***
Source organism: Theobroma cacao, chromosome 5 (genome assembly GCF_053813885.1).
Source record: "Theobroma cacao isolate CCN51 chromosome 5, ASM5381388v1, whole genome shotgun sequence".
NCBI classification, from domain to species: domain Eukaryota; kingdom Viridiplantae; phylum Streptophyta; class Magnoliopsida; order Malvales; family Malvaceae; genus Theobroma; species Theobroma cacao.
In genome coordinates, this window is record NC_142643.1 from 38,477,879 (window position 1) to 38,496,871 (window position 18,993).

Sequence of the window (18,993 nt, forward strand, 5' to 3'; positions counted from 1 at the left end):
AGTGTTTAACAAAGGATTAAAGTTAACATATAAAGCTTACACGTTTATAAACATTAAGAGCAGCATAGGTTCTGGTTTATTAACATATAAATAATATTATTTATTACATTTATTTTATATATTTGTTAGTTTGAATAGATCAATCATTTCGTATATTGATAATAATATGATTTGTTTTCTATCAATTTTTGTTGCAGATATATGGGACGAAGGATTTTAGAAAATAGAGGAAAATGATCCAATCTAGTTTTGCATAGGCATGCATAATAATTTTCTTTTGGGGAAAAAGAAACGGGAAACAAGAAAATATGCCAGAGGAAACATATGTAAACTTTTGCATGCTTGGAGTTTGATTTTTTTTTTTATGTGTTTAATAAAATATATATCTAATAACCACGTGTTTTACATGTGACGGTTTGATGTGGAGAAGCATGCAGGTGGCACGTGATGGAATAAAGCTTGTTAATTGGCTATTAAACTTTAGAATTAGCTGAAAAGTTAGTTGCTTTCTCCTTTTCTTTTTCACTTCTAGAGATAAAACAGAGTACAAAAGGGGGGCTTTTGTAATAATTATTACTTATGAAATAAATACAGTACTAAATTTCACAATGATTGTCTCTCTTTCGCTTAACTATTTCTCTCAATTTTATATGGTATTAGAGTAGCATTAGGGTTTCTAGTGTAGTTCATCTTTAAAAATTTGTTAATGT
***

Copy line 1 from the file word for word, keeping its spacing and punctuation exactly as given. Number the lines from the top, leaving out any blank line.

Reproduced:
Source organism: Theobroma cacao, chromosome 5 (genome assembly GCF_053813885.1).